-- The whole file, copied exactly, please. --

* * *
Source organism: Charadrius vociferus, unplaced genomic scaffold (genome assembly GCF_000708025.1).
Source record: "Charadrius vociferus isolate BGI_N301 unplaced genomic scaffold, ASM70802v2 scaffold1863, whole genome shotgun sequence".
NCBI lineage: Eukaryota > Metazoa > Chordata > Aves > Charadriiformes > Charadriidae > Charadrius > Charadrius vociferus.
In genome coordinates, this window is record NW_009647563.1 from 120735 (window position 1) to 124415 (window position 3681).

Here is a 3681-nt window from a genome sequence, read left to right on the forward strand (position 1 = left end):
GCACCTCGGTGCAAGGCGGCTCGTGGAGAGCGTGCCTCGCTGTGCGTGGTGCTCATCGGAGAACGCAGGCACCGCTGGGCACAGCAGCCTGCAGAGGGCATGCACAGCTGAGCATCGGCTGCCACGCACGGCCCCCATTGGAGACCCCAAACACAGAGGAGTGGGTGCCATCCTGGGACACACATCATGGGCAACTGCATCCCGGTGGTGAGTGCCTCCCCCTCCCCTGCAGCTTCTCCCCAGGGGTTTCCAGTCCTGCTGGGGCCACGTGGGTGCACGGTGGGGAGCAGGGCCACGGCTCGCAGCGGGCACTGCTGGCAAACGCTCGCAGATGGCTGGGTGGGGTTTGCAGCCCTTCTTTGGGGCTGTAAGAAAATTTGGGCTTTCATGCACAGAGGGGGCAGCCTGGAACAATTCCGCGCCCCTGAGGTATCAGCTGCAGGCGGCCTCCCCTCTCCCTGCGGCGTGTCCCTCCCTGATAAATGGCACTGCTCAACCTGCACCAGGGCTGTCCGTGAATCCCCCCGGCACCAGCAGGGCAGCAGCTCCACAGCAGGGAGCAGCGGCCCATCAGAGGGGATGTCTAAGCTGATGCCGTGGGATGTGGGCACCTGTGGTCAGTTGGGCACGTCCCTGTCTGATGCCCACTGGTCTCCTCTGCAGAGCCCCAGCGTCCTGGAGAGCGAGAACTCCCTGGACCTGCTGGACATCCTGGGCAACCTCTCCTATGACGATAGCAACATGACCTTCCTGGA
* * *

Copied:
Source organism: Charadrius vociferus, unplaced genomic scaffold (genome assembly GCF_000708025.1).
Source record: "Charadrius vociferus isolate BGI_N301 unplaced genomic scaffold, ASM70802v2 scaffold1863, whole genome shotgun sequence".
NCBI lineage: Eukaryota > Metazoa > Chordata > Aves > Charadriiformes > Charadriidae > Charadrius > Charadrius vociferus.
In genome coordinates, this window is record NW_009647563.1 from 120735 (window position 1) to 124415 (window position 3681).

Here is a 3681-nt window from a genome sequence, read left to right on the forward strand (position 1 = left end):
GCACCTCGGTGCAAGGCGGCTCGTGGAGAGCGTGCCTCGCTGTGCGTGGTGCTCATCGGAGAACGCAGGCACCGCTGGGCACAGCAGCCTGCAGAGGGCATGCACAGCTGAGCATCGGCTGCCACGCACGGCCCCCATTGGAGACCCCAAACACAGAGGAGTGGGTGCCATCCTGGGACACACATCATGGGCAACTGCATCCCGGTGGTGAGTGCCTCCCCCTCCCCTGCAGCTTCTCCCCAGGGGTTTCCAGTCCTGCTGGGGCCACGTGGGTGCACGGTGGGGAGCAGGGCCACGGCTCGCAGCGGGCACTGCTGGCAAACGCTCGCAGATGGCTGGGTGGGGTTTGCAGCCCTTCTTTGGGGCTGTAAGAAAATTTGGGCTTTCATGCACAGAGGGGGCAGCCTGGAACAATTCCGCGCCCCTGAGGTATCAGCTGCAGGCGGCCTCCCCTCTCCCTGCGGCGTGTCCCTCCCTGATAAATGGCACTGCTCAACCTGCACCAGGGCTGTCCGTGAATCCCCCCGGCACCAGCAGGGCAGCAGCTCCACAGCAGGGAGCAGCGGCCCATCAGAGGGGATGTCTAAGCTGATGCCGTGGGATGTGGGCACCTGTGGTCAGTTGGGCACGTCCCTGTCTGATGCCCACTGGTCTCCTCTGCAGAGCCCCAGCGTCCTGGAGAGCGAGAACTCCCTGGACCTGCTGGACATCCTGGGCAACCTCTCCTATGACGATAGCAACATGACCTTCCTGGA